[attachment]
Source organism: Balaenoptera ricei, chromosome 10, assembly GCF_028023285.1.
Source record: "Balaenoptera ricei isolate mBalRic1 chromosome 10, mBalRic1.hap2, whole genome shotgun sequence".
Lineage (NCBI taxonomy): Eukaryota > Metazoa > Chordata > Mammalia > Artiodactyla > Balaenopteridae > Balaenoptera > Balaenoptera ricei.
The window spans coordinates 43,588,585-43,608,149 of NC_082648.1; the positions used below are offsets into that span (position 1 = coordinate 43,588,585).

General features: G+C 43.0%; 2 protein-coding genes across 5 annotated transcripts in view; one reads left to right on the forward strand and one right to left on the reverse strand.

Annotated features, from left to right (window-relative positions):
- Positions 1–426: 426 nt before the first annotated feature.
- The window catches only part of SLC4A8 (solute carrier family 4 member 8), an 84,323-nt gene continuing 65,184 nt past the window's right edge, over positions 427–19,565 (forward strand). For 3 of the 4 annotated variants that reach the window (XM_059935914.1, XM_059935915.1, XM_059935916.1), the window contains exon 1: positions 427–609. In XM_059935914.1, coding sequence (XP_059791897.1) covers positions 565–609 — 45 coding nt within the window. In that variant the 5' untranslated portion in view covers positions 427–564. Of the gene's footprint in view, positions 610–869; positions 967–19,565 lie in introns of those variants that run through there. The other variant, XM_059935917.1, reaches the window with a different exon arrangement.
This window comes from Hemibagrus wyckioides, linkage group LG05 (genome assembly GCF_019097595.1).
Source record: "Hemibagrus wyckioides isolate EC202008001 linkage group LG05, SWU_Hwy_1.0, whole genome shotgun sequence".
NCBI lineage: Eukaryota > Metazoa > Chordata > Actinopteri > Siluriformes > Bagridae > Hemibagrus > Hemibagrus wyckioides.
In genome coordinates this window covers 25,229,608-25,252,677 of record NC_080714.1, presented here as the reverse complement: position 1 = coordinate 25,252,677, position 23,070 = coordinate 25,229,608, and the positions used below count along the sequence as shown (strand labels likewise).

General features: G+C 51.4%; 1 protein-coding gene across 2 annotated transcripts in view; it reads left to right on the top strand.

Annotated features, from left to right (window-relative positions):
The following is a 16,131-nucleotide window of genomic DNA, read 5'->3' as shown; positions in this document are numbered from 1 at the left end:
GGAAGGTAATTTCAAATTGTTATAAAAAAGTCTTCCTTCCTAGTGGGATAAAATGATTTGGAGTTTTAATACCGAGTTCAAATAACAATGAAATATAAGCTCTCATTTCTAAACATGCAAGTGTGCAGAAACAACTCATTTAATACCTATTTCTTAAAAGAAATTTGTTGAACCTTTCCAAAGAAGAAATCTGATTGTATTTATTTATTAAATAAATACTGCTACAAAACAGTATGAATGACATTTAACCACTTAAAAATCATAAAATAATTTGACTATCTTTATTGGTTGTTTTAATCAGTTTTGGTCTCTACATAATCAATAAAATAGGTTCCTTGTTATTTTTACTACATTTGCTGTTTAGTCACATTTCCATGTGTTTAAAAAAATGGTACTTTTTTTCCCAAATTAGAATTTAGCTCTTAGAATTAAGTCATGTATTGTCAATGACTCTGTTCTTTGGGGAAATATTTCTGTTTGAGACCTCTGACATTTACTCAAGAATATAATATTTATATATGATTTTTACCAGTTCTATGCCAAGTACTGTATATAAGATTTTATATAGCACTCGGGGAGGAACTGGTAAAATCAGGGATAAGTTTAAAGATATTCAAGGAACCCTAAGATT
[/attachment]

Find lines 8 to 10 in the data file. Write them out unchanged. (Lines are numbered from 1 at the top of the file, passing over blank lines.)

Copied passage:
- The window catches only part of SLC4A8 (solute carrier family 4 member 8), an 84,323-nt gene continuing 65,184 nt past the window's right edge, over positions 427–19,565 (forward strand). For 3 of the 4 annotated variants that reach the window (XM_059935914.1, XM_059935915.1, XM_059935916.1), the window contains exon 1: positions 427–609. In XM_059935914.1, coding sequence (XP_059791897.1) covers positions 565–609 — 45 coding nt within the window. In that variant the 5' untranslated portion in view covers positions 427–564. Of the gene's footprint in view, positions 610–869; positions 967–19,565 lie in introns of those variants that run through there. The other variant, XM_059935917.1, reaches the window with a different exon arrangement.
This window comes from Hemibagrus wyckioides, linkage group LG05 (genome assembly GCF_019097595.1).
Source record: "Hemibagrus wyckioides isolate EC202008001 linkage group LG05, SWU_Hwy_1.0, whole genome shotgun sequence".